• 71% of small nonprofits have someone who oversees content marketing strategy, surprisingly higher than the 62% of large organizations who have someone leading content marketing.
  • 79% of large nonprofits cite brand awareness as their top organizational goal for content marketing
  • Small nonprofits cite volunteer recruitment as a goal more often than large organizations do (45% vs 26%)


Measuring Success of Content Marketing Strategies

For both small and large organizations, increased fundraising was ranked as the organization’s top content marketing metric followed by website traffic. Further down the list are some more interesting ways to measure an organization’s success with content marketing such as social media sharing, subscriber growth, and time spent on website. These metrics may be more valuable to your organization as opposed to the tracking the number of visitors to your organization’s website, one of the things a fellow nonprofit communicator vows to stop doing in 2014.


3 Resolutions to Make Today

Becoming a more effective content marketer should be a priority for everyone in the year ahead and is possible if you commit to the following resolutions:

1. Resolve to create a documented content strategy

Just like it is important to have a written marketing and communications plan it is equally imperative for an organization to document their content marketing strategies. Identify your organization’s goals and how you plan to use content marketing tactics to achieve and measure those goals.

2. Resolve to focus on most popular tactics used by the most effective nonprofit marketers

Research what the most effective content marketers are doing and incorporate those tactics into your organization’s plan. The benchmark report recognized that the most effective nonprofit professionals use all of the following content marketing tactics more often than their least effective peers do.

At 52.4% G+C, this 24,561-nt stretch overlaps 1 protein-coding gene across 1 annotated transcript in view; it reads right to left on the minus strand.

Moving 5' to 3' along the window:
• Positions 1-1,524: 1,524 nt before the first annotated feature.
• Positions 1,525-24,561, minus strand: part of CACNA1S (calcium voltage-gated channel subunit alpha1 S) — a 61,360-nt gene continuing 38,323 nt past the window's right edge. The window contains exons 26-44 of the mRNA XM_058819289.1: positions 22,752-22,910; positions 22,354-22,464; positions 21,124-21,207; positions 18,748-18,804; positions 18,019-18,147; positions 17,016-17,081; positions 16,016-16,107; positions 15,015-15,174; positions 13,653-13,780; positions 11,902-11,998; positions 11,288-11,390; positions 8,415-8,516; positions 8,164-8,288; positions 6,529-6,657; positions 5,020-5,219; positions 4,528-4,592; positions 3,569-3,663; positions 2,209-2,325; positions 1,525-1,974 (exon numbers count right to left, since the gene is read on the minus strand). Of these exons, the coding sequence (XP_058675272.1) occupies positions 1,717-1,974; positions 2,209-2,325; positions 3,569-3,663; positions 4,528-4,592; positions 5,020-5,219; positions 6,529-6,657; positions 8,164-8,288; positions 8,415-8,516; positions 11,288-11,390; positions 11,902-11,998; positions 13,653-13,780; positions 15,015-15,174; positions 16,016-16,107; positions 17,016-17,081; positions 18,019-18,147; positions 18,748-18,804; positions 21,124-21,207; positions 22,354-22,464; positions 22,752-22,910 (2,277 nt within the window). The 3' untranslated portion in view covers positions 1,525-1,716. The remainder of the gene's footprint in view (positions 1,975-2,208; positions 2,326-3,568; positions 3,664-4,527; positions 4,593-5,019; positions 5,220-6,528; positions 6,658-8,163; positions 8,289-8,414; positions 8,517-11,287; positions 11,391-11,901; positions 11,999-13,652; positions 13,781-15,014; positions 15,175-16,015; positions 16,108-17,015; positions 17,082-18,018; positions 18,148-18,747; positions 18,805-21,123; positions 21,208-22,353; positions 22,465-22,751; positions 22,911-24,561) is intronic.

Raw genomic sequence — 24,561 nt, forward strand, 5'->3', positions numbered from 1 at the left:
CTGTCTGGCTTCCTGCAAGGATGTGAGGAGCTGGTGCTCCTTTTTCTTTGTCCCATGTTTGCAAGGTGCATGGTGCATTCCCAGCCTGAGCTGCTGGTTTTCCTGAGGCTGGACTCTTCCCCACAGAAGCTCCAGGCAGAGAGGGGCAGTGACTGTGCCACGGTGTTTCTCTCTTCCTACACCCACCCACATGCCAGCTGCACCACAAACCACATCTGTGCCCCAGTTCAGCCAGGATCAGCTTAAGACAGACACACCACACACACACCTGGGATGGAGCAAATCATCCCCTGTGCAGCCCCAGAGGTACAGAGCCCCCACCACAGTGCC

content marketing tactics

3. Resolve to overcome the usual nonprofit communicator obstacles

Ask any nonprofit communicator about the biggest obstacles they face in any aspect of their job (not just content marketing) and you will inevitably get the same response: lack of time and lack of budget. This does not stop the best nonprofit communicators from achieving their goals and it should not stop you from becoming an effective content marketer. We are constantly challenged by not enough time in our day and not enough resources in our office, but with so many ways to create and distribute content now, find a way to get inspired to build the content your audience wants to see from you.


More content marketing resources

Here are a few interesting reads on your path to becoming an effective nonprofit content marketer:

Suzanne Hallsworth

Suzanne Hallsworth

VP, Development & Communications at Oakville Hospital Foundation
Suzanne Hallsworth is the VP, Development & Communications for the Oakville Hospital Foundation. In her role, she leads the annual giving, community fundraising, and special events teams and develops marketing communication strategies to help the Foundation reach its fundraising goals. Suzanne has been working in the nonprofit sector for more than a decade following an earlier career in the book publishing industry.
Suzanne Hallsworth
Suzanne Hallsworth